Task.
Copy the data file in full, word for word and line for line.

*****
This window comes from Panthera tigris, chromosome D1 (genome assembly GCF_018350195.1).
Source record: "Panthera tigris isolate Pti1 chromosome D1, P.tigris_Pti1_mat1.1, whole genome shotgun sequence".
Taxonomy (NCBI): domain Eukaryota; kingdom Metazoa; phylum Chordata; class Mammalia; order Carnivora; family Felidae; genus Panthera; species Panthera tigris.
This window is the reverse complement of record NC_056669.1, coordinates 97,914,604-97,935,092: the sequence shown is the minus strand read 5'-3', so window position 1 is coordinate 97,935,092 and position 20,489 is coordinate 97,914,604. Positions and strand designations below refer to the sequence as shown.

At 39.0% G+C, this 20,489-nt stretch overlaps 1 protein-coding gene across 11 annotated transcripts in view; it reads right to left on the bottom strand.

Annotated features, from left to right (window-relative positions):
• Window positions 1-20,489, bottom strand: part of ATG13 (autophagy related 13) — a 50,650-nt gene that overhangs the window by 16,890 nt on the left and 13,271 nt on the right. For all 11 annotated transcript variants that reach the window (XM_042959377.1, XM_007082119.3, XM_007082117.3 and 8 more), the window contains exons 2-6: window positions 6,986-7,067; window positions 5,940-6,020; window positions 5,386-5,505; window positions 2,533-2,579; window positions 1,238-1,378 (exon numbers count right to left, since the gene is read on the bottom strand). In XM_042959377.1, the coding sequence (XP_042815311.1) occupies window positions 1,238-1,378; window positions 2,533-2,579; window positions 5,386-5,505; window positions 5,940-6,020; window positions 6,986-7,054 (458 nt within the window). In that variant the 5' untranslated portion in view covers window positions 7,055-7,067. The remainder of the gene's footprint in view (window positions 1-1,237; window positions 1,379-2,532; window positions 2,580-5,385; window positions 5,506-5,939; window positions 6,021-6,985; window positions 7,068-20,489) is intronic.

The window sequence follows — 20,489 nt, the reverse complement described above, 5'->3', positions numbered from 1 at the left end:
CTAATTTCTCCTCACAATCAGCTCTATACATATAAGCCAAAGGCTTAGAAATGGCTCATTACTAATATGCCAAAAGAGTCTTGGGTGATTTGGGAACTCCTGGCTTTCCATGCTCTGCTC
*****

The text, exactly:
This window comes from Panthera tigris, chromosome D1 (genome assembly GCF_018350195.1).
Source record: "Panthera tigris isolate Pti1 chromosome D1, P.tigris_Pti1_mat1.1, whole genome shotgun sequence".
Taxonomy (NCBI): domain Eukaryota; kingdom Metazoa; phylum Chordata; class Mammalia; order Carnivora; family Felidae; genus Panthera; species Panthera tigris.
This window is the reverse complement of record NC_056669.1, coordinates 97,914,604-97,935,092: the sequence shown is the minus strand read 5'-3', so window position 1 is coordinate 97,935,092 and position 20,489 is coordinate 97,914,604. Positions and strand designations below refer to the sequence as shown.

At 39.0% G+C, this 20,489-nt stretch overlaps 1 protein-coding gene across 11 annotated transcripts in view; it reads right to left on the bottom strand.

Annotated features, from left to right (window-relative positions):
• Window positions 1-20,489, bottom strand: part of ATG13 (autophagy related 13) — a 50,650-nt gene that overhangs the window by 16,890 nt on the left and 13,271 nt on the right. For all 11 annotated transcript variants that reach the window (XM_042959377.1, XM_007082119.3, XM_007082117.3 and 8 more), the window contains exons 2-6: window positions 6,986-7,067; window positions 5,940-6,020; window positions 5,386-5,505; window positions 2,533-2,579; window positions 1,238-1,378 (exon numbers count right to left, since the gene is read on the bottom strand). In XM_042959377.1, the coding sequence (XP_042815311.1) occupies window positions 1,238-1,378; window positions 2,533-2,579; window positions 5,386-5,505; window positions 5,940-6,020; window positions 6,986-7,054 (458 nt within the window). In that variant the 5' untranslated portion in view covers window positions 7,055-7,067. The remainder of the gene's footprint in view (window positions 1-1,237; window positions 1,379-2,532; window positions 2,580-5,385; window positions 5,506-5,939; window positions 6,021-6,985; window positions 7,068-20,489) is intronic.

The window sequence follows — 20,489 nt, the reverse complement described above, 5'->3', positions numbered from 1 at the left end:
CTAATTTCTCCTCACAATCAGCTCTATACATATAAGCCAAAGGCTTAGAAATGGCTCATTACTAATATGCCAAAAGAGTCTTGGGTGATTTGGGAACTCCTGGCTTTCCATGCTCTGCTC